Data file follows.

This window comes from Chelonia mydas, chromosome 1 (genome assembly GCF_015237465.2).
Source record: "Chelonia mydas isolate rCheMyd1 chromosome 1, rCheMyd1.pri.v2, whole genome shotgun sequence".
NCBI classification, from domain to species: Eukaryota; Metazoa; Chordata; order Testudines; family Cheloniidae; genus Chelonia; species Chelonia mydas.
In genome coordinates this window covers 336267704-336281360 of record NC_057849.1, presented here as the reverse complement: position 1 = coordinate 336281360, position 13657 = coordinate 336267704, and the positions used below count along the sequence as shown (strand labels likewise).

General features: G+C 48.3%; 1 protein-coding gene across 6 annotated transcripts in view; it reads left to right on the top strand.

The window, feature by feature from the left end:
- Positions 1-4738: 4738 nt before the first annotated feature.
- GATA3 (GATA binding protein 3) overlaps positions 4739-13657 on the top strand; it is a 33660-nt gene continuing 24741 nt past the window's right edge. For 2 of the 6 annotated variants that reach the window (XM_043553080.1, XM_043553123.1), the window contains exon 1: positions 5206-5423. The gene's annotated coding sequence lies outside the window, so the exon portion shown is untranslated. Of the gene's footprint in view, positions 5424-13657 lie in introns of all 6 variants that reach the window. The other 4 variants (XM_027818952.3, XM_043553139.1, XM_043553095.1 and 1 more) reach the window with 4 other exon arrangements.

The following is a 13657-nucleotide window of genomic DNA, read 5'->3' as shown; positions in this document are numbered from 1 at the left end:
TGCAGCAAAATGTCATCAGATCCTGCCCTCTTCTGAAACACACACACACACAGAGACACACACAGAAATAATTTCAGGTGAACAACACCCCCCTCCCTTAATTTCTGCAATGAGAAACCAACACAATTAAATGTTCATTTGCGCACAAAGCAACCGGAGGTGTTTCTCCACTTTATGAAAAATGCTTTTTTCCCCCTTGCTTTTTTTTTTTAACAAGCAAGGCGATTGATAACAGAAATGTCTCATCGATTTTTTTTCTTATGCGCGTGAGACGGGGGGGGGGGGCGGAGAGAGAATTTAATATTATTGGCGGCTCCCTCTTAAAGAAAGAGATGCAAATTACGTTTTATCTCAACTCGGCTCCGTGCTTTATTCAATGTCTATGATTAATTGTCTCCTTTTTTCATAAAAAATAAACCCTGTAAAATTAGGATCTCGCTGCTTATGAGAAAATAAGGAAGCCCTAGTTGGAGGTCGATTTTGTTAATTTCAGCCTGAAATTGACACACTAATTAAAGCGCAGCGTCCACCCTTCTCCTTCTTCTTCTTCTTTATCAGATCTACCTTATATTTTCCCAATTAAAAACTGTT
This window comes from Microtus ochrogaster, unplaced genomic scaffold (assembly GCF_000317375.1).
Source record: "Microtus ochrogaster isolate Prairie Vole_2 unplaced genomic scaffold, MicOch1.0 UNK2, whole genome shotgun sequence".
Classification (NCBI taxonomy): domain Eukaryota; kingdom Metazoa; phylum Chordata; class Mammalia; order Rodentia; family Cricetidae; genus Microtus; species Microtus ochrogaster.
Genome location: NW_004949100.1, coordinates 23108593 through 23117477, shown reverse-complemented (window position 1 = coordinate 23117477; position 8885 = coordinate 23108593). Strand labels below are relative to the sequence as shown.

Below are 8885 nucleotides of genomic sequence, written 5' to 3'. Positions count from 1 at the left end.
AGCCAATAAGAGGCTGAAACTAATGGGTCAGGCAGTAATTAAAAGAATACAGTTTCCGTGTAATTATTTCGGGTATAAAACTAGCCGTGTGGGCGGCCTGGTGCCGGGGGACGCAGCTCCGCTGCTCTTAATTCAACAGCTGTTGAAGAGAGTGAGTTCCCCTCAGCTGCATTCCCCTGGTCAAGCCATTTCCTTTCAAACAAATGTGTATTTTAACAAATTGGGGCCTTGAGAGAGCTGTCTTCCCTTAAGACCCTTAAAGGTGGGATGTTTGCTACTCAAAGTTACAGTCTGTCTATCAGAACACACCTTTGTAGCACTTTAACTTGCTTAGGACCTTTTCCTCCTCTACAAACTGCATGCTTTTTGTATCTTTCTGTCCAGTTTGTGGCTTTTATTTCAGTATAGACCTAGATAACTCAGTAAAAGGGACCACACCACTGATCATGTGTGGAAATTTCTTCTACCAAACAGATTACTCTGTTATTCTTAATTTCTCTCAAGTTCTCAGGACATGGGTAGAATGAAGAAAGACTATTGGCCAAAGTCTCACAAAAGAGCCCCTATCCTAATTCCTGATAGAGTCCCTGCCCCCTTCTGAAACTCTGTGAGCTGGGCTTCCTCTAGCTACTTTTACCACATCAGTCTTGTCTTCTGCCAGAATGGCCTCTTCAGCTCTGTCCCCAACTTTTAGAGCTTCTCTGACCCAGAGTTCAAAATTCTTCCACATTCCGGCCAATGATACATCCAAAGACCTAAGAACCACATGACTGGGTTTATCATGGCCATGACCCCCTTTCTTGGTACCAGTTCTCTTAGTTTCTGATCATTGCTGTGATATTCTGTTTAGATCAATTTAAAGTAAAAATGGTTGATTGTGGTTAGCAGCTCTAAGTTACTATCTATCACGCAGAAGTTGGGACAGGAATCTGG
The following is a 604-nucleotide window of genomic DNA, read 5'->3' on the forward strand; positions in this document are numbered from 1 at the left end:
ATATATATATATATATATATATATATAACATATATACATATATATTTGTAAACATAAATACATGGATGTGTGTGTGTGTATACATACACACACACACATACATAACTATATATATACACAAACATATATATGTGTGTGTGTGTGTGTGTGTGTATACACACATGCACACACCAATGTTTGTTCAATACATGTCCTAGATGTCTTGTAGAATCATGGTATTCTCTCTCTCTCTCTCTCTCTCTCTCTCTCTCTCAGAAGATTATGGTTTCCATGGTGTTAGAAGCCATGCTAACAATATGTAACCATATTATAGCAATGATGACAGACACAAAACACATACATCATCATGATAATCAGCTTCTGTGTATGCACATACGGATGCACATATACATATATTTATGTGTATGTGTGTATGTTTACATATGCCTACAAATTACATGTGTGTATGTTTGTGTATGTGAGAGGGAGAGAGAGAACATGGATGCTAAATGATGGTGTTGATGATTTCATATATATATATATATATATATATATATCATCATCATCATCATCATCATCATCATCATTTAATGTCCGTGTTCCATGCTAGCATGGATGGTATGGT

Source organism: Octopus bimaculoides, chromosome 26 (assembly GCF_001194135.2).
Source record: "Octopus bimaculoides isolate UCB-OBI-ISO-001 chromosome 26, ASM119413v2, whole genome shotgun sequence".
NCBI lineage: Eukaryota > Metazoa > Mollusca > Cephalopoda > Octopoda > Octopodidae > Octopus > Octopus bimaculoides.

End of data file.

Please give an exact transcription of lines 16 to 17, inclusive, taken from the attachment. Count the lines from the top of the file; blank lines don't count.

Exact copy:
AGCCAATAAGAGGCTGAAACTAATGGGTCAGGCAGTAATTAAAAGAATACAGTTTCCGTGTAATTATTTCGGGTATAAAACTAGCCGTGTGGGCGGCCTGGTGCCGGGGGACGCAGCTCCGCTGCTCTTAATTCAACAGCTGTTGAAGAGAGTGAGTTCCCCTCAGCTGCATTCCCCTGGTCAAGCCATTTCCTTTCAAACAAATGTGTATTTTAACAAATTGGGGCCTTGAGAGAGCTGTCTTCCCTTAAGACCCTTAAAGGTGGGATGTTTGCTACTCAAAGTTACAGTCTGTCTATCAGAACACACCTTTGTAGCACTTTAACTTGCTTAGGACCTTTTCCTCCTCTACAAACTGCATGCTTTTTGTATCTTTCTGTCCAGTTTGTGGCTTTTATTTCAGTATAGACCTAGATAACTCAGTAAAAGGGACCACACCACTGATCATGTGTGGAAATTTCTTCTACCAAACAGATTACTCTGTTATTCTTAATTTCTCTCAAGTTCTCAGGACATGGGTAGAATGAAGAAAGACTATTGGCCAAAGTCTCACAAAAGAGCCCCTATCCTAATTCCTGATAGAGTCCCTGCCCCCTTCTGAAACTCTGTGAGCTGGGCTTCCTCTAGCTACTTTTACCACATCAGTCTTGTCTTCTGCCAGAATGGCCTCTTCAGCTCTGTCCCCAACTTTTAGAGCTTCTCTGACCCAGAGTTCAAAATTCTTCCACATTCCGGCCAATGATACATCCAAAGACCTAAGAACCACATGACTGGGTTTATCATGGCCATGACCCCCTTTCTTGGTACCAGTTCTCTTAGTTTCTGATCATTGCTGTGATATTCTGTTTAGATCAATTTAAAGTAAAAATGGTTGATTGTGGTTAGCAGCTCTAAGTTACTATCTATCACGCAGAAGTTGGGACAGGAATCTGG
The following is a 604-nucleotide window of genomic DNA, read 5'->3' on the forward strand; positions in this document are numbered from 1 at the left end: